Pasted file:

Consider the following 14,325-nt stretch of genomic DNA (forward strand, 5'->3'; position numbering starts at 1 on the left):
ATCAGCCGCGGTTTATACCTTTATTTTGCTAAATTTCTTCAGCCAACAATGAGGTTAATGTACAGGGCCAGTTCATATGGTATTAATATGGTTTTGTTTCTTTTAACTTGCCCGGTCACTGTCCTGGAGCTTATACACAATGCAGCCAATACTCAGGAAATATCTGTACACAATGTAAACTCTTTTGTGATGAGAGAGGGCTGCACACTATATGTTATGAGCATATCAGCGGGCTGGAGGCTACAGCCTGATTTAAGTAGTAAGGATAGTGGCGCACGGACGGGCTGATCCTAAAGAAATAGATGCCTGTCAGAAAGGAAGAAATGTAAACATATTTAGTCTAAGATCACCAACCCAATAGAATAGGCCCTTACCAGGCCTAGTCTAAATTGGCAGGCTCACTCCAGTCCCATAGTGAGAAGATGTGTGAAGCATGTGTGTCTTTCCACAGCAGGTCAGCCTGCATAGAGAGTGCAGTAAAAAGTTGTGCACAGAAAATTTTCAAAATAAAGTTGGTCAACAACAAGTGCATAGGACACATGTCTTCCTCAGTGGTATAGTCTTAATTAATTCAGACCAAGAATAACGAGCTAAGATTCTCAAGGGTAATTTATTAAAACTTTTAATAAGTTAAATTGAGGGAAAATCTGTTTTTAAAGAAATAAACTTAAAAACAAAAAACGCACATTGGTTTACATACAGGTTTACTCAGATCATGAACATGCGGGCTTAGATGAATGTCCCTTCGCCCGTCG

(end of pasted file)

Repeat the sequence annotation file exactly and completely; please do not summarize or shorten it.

Consider the following 14,325-nt stretch of genomic DNA (forward strand, 5'->3'; position numbering starts at 1 on the left):
ATCAGCCGCGGTTTATACCTTTATTTTGCTAAATTTCTTCAGCCAACAATGAGGTTAATGTACAGGGCCAGTTCATATGGTATTAATATGGTTTTGTTTCTTTTAACTTGCCCGGTCACTGTCCTGGAGCTTATACACAATGCAGCCAATACTCAGGAAATATCTGTACACAATGTAAACTCTTTTGTGATGAGAGAGGGCTGCACACTATATGTTATGAGCATATCAGCGGGCTGGAGGCTACAGCCTGATTTAAGTAGTAAGGATAGTGGCGCACGGACGGGCTGATCCTAAAGAAATAGATGCCTGTCAGAAAGGAAGAAATGTAAACATATTTAGTCTAAGATCACCAACCCAATAGAATAGGCCCTTACCAGGCCTAGTCTAAATTGGCAGGCTCACTCCAGTCCCATAGTGAGAAGATGTGTGAAGCATGTGTGTCTTTCCACAGCAGGTCAGCCTGCATAGAGAGTGCAGTAAAAAGTTGTGCACAGAAAATTTTCAAAATAAAGTTGGTCAACAACAAGTGCATAGGACACATGTCTTCCTCAGTGGTATAGTCTTAATTAATTCAGACCAAGAATAACGAGCTAAGATTCTCAAGGGTAATTTATTAAAACTTTTAATAAGTTAAATTGAGGGAAAATCTGTTTTTAAAGAAATAAACTTAAAAACAAAAAACGCACATTGGTTTACATACAGGTTTACTCAGATCATGAACATGCGGGCTTAGATGAATGTCCCTTCGCCCGTCG